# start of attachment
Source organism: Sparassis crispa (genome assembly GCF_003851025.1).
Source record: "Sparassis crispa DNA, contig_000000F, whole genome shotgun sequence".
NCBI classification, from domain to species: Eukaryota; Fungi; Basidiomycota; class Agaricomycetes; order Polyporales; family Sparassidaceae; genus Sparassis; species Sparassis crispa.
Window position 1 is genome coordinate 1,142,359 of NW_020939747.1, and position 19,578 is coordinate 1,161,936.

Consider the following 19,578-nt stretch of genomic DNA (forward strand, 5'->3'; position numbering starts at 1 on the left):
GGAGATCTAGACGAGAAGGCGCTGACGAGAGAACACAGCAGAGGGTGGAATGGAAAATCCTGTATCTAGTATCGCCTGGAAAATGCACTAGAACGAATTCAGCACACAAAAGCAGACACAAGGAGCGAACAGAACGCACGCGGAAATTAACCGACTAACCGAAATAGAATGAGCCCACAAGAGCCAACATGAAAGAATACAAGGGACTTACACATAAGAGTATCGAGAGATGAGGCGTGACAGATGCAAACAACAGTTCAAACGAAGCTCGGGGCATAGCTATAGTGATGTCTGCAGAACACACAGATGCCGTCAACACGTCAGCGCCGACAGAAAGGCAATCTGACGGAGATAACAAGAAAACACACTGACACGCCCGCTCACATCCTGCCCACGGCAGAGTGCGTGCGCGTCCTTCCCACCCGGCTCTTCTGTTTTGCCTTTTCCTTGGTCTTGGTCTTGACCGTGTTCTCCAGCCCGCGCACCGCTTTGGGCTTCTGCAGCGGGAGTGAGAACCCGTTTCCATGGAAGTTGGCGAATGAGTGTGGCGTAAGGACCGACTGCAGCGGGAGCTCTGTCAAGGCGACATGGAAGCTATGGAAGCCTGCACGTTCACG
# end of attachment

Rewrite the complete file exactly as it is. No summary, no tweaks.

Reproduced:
Source organism: Sparassis crispa (genome assembly GCF_003851025.1).
Source record: "Sparassis crispa DNA, contig_000000F, whole genome shotgun sequence".
NCBI classification, from domain to species: Eukaryota; Fungi; Basidiomycota; class Agaricomycetes; order Polyporales; family Sparassidaceae; genus Sparassis; species Sparassis crispa.
Window position 1 is genome coordinate 1,142,359 of NW_020939747.1, and position 19,578 is coordinate 1,161,936.

Consider the following 19,578-nt stretch of genomic DNA (forward strand, 5'->3'; position numbering starts at 1 on the left):
GGAGATCTAGACGAGAAGGCGCTGACGAGAGAACACAGCAGAGGGTGGAATGGAAAATCCTGTATCTAGTATCGCCTGGAAAATGCACTAGAACGAATTCAGCACACAAAAGCAGACACAAGGAGCGAACAGAACGCACGCGGAAATTAACCGACTAACCGAAATAGAATGAGCCCACAAGAGCCAACATGAAAGAATACAAGGGACTTACACATAAGAGTATCGAGAGATGAGGCGTGACAGATGCAAACAACAGTTCAAACGAAGCTCGGGGCATAGCTATAGTGATGTCTGCAGAACACACAGATGCCGTCAACACGTCAGCGCCGACAGAAAGGCAATCTGACGGAGATAACAAGAAAACACACTGACACGCCCGCTCACATCCTGCCCACGGCAGAGTGCGTGCGCGTCCTTCCCACCCGGCTCTTCTGTTTTGCCTTTTCCTTGGTCTTGGTCTTGACCGTGTTCTCCAGCCCGCGCACCGCTTTGGGCTTCTGCAGCGGGAGTGAGAACCCGTTTCCATGGAAGTTGGCGAATGAGTGTGGCGTAAGGACCGACTGCAGCGGGAGCTCTGTCAAGGCGACATGGAAGCTATGGAAGCCTGCACGTTCACG